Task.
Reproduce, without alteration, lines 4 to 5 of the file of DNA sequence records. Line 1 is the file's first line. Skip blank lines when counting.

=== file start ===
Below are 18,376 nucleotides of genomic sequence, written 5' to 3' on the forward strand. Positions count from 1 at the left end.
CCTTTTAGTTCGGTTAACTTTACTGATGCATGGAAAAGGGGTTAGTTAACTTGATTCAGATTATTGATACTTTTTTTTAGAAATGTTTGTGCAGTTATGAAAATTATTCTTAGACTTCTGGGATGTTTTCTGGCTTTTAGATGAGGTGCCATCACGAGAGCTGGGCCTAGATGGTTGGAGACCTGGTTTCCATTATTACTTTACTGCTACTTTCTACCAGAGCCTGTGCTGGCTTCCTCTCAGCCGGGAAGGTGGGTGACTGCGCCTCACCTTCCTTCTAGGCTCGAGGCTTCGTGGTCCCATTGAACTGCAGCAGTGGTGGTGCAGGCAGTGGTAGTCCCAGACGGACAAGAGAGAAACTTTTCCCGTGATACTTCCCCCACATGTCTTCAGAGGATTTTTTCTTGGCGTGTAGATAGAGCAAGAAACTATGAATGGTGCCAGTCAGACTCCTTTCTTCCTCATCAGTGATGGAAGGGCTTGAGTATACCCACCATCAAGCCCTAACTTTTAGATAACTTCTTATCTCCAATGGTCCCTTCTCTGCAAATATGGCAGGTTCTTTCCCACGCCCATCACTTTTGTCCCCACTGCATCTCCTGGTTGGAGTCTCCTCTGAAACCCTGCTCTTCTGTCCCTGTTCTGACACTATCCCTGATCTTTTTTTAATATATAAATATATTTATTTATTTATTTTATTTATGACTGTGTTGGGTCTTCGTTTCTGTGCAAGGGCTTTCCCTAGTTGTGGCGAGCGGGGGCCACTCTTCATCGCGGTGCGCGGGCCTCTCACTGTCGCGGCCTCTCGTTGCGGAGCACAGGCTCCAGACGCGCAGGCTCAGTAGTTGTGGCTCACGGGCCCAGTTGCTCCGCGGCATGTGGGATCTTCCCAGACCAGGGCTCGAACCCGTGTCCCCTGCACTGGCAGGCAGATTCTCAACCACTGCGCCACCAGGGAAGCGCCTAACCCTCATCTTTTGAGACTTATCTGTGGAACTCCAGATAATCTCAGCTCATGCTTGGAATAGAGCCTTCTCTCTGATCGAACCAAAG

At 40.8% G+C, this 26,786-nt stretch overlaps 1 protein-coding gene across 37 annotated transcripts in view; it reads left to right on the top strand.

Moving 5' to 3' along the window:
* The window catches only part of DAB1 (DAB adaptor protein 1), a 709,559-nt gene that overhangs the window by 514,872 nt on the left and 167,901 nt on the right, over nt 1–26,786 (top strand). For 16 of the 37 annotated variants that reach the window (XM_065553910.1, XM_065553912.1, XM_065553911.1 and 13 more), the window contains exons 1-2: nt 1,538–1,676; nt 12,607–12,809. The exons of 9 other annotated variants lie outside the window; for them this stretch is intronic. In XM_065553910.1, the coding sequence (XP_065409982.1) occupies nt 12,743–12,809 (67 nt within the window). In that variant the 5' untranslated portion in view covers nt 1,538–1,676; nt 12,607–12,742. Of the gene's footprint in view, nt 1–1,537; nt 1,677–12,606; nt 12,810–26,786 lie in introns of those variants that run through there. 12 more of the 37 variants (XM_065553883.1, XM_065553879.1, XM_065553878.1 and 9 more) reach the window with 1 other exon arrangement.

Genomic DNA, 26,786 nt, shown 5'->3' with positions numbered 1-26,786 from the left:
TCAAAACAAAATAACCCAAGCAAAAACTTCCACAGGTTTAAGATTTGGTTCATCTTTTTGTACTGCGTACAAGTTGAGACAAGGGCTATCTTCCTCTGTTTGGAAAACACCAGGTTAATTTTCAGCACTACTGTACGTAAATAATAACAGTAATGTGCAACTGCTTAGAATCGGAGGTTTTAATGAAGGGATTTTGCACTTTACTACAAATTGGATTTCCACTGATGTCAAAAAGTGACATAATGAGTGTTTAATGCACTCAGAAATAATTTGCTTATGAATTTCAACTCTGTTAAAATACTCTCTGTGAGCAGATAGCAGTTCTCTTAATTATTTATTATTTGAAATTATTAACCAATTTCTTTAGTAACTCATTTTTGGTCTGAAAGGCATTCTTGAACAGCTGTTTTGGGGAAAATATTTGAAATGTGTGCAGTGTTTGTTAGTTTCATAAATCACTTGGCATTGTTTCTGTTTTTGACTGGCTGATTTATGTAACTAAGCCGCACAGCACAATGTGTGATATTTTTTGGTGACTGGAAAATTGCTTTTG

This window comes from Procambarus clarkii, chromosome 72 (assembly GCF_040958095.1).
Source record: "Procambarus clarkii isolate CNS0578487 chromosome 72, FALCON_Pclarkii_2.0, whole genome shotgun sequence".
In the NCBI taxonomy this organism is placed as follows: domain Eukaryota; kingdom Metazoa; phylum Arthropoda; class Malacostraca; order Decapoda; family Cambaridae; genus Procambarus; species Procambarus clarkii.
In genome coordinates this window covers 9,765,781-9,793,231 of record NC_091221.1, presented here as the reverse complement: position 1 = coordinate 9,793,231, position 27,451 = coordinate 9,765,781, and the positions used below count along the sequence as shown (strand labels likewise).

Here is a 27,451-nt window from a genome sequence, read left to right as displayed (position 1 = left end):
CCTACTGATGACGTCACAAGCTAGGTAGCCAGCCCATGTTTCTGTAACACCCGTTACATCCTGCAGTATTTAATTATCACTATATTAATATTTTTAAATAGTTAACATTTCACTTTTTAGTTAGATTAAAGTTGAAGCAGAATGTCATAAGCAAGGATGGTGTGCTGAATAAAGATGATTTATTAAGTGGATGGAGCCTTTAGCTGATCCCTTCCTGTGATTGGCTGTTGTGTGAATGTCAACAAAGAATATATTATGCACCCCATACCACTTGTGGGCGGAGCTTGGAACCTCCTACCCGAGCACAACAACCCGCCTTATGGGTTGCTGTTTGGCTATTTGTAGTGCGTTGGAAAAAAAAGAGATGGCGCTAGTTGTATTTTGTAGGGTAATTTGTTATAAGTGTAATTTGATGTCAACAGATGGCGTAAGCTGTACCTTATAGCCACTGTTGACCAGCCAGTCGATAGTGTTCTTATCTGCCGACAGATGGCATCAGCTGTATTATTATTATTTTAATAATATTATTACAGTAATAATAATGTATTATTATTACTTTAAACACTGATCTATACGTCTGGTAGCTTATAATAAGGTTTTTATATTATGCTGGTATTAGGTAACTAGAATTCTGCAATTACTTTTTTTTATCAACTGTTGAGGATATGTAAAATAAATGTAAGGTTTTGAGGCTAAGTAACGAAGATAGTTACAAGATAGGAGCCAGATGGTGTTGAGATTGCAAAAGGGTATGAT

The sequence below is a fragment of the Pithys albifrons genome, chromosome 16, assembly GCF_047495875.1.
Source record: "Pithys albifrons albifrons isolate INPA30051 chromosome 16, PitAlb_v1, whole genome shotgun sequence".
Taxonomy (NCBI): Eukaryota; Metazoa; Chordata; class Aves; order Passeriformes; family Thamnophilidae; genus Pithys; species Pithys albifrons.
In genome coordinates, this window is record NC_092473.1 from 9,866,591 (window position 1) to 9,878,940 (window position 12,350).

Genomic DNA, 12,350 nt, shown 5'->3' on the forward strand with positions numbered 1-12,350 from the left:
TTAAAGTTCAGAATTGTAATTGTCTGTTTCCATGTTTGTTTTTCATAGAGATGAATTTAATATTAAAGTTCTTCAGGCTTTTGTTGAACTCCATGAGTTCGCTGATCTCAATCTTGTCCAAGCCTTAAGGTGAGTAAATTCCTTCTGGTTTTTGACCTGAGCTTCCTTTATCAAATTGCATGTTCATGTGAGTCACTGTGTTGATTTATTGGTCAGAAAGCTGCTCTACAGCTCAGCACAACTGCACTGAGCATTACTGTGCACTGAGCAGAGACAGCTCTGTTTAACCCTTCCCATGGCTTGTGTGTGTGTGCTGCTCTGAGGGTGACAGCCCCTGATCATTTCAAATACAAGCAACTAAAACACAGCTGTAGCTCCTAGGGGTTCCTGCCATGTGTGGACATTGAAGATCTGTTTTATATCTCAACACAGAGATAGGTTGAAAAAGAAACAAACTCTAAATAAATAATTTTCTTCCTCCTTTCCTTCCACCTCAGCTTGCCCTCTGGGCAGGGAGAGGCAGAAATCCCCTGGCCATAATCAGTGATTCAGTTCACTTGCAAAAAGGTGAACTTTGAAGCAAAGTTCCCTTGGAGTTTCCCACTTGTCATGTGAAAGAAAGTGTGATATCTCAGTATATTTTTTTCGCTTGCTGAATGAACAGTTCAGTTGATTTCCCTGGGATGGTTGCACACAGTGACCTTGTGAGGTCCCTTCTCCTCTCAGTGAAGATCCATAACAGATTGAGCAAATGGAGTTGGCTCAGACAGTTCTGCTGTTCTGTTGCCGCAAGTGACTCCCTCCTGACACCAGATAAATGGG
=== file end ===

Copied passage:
Moving 5' to 3' along the window:
* The window catches only part of DAB1 (DAB adaptor protein 1), a 709,559-nt gene that overhangs the window by 514,872 nt on the left and 167,901 nt on the right, over nt 1–26,786 (top strand). For 16 of the 37 annotated variants that reach the window (XM_065553910.1, XM_065553912.1, XM_065553911.1 and 13 more), the window contains exons 1-2: nt 1,538–1,676; nt 12,607–12,809. The exons of 9 other annotated variants lie outside the window; for them this stretch is intronic. In XM_065553910.1, the coding sequence (XP_065409982.1) occupies nt 12,743–12,809 (67 nt within the window). In that variant the 5' untranslated portion in view covers nt 1,538–1,676; nt 12,607–12,742. Of the gene's footprint in view, nt 1–1,537; nt 1,677–12,606; nt 12,810–26,786 lie in introns of those variants that run through there. 12 more of the 37 variants (XM_065553883.1, XM_065553879.1, XM_065553878.1 and 9 more) reach the window with 1 other exon arrangement.